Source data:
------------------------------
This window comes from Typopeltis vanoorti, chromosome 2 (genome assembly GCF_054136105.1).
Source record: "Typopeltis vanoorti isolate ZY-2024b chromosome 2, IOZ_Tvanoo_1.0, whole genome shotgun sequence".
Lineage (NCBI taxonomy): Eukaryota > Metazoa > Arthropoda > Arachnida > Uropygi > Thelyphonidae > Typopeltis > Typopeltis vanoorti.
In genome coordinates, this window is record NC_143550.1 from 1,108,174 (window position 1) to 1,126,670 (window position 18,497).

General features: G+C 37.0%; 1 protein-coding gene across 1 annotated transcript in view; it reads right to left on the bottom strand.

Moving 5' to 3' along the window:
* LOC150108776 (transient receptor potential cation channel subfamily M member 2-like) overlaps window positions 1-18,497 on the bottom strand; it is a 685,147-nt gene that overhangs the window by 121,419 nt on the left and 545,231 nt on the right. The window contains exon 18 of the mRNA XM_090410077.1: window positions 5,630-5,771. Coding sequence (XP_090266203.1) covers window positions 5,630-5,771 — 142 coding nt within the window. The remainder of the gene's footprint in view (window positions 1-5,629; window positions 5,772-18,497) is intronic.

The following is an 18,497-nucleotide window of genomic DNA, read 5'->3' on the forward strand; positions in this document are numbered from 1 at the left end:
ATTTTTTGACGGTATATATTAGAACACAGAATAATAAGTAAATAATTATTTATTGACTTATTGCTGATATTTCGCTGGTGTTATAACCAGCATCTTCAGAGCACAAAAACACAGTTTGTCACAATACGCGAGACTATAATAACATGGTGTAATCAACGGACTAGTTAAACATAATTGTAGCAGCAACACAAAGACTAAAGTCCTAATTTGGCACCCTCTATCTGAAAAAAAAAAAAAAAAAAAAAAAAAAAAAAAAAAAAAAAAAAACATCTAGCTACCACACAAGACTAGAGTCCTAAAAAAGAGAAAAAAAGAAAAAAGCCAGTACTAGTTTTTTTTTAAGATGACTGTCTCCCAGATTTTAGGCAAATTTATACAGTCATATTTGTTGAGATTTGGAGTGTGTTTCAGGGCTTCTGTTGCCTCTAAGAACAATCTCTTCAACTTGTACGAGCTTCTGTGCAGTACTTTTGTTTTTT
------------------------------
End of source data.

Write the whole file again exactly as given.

This window comes from Typopeltis vanoorti, chromosome 2 (genome assembly GCF_054136105.1).
Source record: "Typopeltis vanoorti isolate ZY-2024b chromosome 2, IOZ_Tvanoo_1.0, whole genome shotgun sequence".
Lineage (NCBI taxonomy): Eukaryota > Metazoa > Arthropoda > Arachnida > Uropygi > Thelyphonidae > Typopeltis > Typopeltis vanoorti.
In genome coordinates, this window is record NC_143550.1 from 1,108,174 (window position 1) to 1,126,670 (window position 18,497).

General features: G+C 37.0%; 1 protein-coding gene across 1 annotated transcript in view; it reads right to left on the bottom strand.

Moving 5' to 3' along the window:
* LOC150108776 (transient receptor potential cation channel subfamily M member 2-like) overlaps window positions 1-18,497 on the bottom strand; it is a 685,147-nt gene that overhangs the window by 121,419 nt on the left and 545,231 nt on the right. The window contains exon 18 of the mRNA XM_090410077.1: window positions 5,630-5,771. Coding sequence (XP_090266203.1) covers window positions 5,630-5,771 — 142 coding nt within the window. The remainder of the gene's footprint in view (window positions 1-5,629; window positions 5,772-18,497) is intronic.

The following is an 18,497-nucleotide window of genomic DNA, read 5'->3' on the forward strand; positions in this document are numbered from 1 at the left end:
ATTTTTTGACGGTATATATTAGAACACAGAATAATAAGTAAATAATTATTTATTGACTTATTGCTGATATTTCGCTGGTGTTATAACCAGCATCTTCAGAGCACAAAAACACAGTTTGTCACAATACGCGAGACTATAATAACATGGTGTAATCAACGGACTAGTTAAACATAATTGTAGCAGCAACACAAAGACTAAAGTCCTAATTTGGCACCCTCTATCTGAAAAAAAAAAAAAAAAAAAAAAAAAAAAAAAAAAAAAAAAAAACATCTAGCTACCACACAAGACTAGAGTCCTAAAAAAGAGAAAAAAAGAAAAAAGCCAGTACTAGTTTTTTTTTAAGATGACTGTCTCCCAGATTTTAGGCAAATTTATACAGTCATATTTGTTGAGATTTGGAGTGTGTTTCAGGGCTTCTGTTGCCTCTAAGAACAATCTCTTCAACTTGTACGAGCTTCTGTGCAGTACTTTTGTTTTTT